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EGEB: Skyscraper-high solar tower in Israel, solar rebound, DOE tech, and more

In today’s EGEB:

  • The world’s largest solar tower has been completed in Israel.
  • The expected solar industry rebound is taking shape — at least in California.
  • The Department of Energy dedicates funding to AI and machine learning in energy tech.
  • Norway’s sovereign wealth fund increases money toward renewables.

Electrek Green Energy Brief: A daily technical, financial, and political review/analysis of important green energy news.

When we last checked in on Israel’s skyscraper-sized solar tower in January 2017, construction was just underway. The tower is now complete, standing at 240 meters (787 ft.) tall, and it’s already running according to Israel Today.

The massive tower is part of the Ashalim Power Station, a 250 MW combined solar thermal station in the Negev Desert. Ashalim uses 50,000 computer-controlled mirrors to track the sun and reflect sunlight onto a boiler atop the tower. BrightSource notes the station will generate enough electricity for 120,000 homes. The facility takes up over 3 sq. km.

Israel is aiming for a goal of 10% total renewable energy by 2020.

Solar Upswing

It seemed almost everyone predicted a solar rebound in the U.S. coming into 2019 and early indications are promising.

CNBC reports business is “bouncing back” after being “rocked” by Trump’s tariffs, mainly due to state solar initiatives. Most of the article concentrates, unsurprisingly, on California, which will require solar panels on new homes built in 2020.

Roofing and solar provider PetersenDean is projecting 11,000-12,000 new installations this year and needs to hire 350 to 400 installers by the year’s end. PetersenDean COO Gary Liardon said,

“We are constantly hiring installers. But that mandate is going to increase our need for installers by roughly 300% just based on current install rates today.”

California will remain a driver of solar power in the U.S. going forward, but SEIA president and CEO Abigail Ross Hopper said corporate purchases and utility investment are helping the industry as well, and should continue to do so into the future.

Going Inside


The U.S. Department of Energy’s (DOE) Advanced Research Projects Agency-Energy (ARPA-E) announced up to $20 million in funding to “accelerate the incorporation of machine learning and artificial intelligence into energy technology and product design processes.”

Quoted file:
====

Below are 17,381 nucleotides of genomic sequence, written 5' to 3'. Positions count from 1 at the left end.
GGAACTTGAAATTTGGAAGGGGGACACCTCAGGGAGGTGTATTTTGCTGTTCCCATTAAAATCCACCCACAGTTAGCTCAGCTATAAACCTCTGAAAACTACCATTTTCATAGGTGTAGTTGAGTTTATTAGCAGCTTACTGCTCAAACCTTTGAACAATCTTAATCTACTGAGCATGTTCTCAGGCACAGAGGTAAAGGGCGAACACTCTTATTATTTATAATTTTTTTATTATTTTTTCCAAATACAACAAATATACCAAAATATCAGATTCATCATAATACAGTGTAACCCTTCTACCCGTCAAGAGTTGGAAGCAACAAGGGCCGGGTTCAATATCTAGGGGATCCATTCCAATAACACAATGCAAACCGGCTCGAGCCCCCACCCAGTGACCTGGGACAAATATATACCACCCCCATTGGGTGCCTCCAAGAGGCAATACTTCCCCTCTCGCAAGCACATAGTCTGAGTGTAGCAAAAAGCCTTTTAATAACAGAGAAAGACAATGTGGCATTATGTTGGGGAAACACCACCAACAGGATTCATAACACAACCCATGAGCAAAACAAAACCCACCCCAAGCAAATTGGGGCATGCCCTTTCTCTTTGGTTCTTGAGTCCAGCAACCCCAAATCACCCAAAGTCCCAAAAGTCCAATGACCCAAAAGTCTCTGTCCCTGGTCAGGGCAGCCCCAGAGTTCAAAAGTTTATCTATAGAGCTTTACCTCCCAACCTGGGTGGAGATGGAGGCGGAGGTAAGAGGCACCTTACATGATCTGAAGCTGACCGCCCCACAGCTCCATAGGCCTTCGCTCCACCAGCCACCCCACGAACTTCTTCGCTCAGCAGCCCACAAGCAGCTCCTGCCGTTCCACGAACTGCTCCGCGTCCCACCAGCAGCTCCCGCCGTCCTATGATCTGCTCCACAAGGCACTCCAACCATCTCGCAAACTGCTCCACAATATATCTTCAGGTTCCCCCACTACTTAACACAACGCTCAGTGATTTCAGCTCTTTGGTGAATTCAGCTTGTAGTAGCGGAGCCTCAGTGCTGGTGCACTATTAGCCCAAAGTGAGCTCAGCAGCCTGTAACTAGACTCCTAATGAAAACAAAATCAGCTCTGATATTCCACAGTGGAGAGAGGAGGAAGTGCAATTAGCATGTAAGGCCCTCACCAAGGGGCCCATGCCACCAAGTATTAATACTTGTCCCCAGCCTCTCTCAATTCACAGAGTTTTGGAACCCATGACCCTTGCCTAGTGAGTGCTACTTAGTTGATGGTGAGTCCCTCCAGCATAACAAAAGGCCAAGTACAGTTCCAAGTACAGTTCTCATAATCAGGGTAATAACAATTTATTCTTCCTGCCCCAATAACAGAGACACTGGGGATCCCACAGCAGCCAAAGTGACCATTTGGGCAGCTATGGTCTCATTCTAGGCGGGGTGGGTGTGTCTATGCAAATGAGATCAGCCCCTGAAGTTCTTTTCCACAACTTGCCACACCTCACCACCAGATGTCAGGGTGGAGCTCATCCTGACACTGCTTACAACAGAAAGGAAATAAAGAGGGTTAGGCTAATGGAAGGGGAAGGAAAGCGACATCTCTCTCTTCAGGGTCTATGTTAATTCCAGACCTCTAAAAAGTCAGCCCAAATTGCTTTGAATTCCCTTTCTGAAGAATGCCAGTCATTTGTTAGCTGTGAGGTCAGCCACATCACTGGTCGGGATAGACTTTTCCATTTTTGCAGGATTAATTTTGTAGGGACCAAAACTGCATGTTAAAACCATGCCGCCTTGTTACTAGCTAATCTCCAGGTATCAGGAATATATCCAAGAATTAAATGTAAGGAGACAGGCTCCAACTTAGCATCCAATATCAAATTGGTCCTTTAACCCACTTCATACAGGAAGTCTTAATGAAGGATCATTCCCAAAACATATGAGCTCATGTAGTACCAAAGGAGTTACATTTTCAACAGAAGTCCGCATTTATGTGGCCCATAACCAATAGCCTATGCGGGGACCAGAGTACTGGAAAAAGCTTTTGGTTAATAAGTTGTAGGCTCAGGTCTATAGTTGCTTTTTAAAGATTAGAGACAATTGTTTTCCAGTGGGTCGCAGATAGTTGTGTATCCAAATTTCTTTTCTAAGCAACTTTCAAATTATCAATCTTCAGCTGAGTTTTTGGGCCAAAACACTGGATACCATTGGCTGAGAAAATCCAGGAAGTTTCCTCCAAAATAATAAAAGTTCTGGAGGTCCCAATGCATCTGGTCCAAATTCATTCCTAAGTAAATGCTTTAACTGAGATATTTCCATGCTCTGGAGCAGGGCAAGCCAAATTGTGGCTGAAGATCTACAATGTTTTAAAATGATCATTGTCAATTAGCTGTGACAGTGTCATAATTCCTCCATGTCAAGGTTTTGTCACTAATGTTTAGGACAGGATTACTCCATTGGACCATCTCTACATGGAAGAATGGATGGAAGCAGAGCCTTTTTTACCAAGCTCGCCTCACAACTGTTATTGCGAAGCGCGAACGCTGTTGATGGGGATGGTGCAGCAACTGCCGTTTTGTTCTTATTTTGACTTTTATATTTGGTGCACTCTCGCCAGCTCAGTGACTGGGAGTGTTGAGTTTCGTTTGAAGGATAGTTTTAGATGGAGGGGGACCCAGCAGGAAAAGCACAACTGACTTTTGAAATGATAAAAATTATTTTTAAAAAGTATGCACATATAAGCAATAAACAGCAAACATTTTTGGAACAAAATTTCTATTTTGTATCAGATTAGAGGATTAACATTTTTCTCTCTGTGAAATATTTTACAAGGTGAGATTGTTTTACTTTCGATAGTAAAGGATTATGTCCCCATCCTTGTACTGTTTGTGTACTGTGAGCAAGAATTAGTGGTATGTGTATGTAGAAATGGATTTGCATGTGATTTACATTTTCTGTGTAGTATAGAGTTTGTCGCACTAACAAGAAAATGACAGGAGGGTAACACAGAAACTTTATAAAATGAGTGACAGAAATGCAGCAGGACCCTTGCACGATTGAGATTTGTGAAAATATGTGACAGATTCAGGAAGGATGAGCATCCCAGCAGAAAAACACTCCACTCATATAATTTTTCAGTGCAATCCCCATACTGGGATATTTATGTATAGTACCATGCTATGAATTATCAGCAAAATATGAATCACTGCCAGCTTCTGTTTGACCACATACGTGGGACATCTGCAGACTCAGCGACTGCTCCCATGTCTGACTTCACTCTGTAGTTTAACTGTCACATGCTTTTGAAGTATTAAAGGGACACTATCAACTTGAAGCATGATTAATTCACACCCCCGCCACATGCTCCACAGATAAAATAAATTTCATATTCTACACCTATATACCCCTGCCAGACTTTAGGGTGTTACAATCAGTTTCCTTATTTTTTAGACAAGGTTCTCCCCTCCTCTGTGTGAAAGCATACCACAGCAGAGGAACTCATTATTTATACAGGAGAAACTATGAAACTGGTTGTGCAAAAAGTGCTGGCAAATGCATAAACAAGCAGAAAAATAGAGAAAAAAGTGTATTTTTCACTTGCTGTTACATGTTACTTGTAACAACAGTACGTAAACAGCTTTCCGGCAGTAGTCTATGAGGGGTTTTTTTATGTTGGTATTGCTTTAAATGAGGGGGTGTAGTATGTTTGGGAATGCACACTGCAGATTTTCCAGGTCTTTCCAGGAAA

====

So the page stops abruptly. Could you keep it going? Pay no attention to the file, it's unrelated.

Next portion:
The program has an even longer acronym moniker than ARPA-E — DIFFERENTIATE, which rather hilariously stands for Design Intelligence for Formidable Energy Reduction Engendering Numerous Totally Impactful Advanced Technology Enhancements.

DIFFERENTIATE proposals are expected to “explicitly identify a selected challenge problem, an anticipated solution, a data acquisition strategy, major development risks, and an anticipated path to market for the final tool or software utility developed.”

We’ve recently noted how Google is leveraging machine learning to predict wind power output 36 hours in advance in the hopes of making wind farms more efficient. Perhaps the DOE’s funding will be used on similar projects.

Norway Fund

Norway’s $1 trillion sovereign wealth fund recently decided to divest in some oil and gas holdings. While that drew a lot of interest, the fund is going even further into renewables, The Guardian reports.

Last week, the country announced it would be boosting its green project funding by double, up to $14 billion. As Storebrand Asset Management CEO Jan Erik Saugestad said, “Even a fund built on oil is seeing that the future is green.”

Furthermore, Norway announced on Friday that its fund would sell off stakes in more coal companies. Sverre Thornes, CEO of Norwegian pension fund KLP, said:

“This move will most likely expand the market further and faster. Our overall renewables infrastructure rate of return was around 11% last year. Clean energy is what will move us away from the dangerous and devastating pathway we are currently on.”

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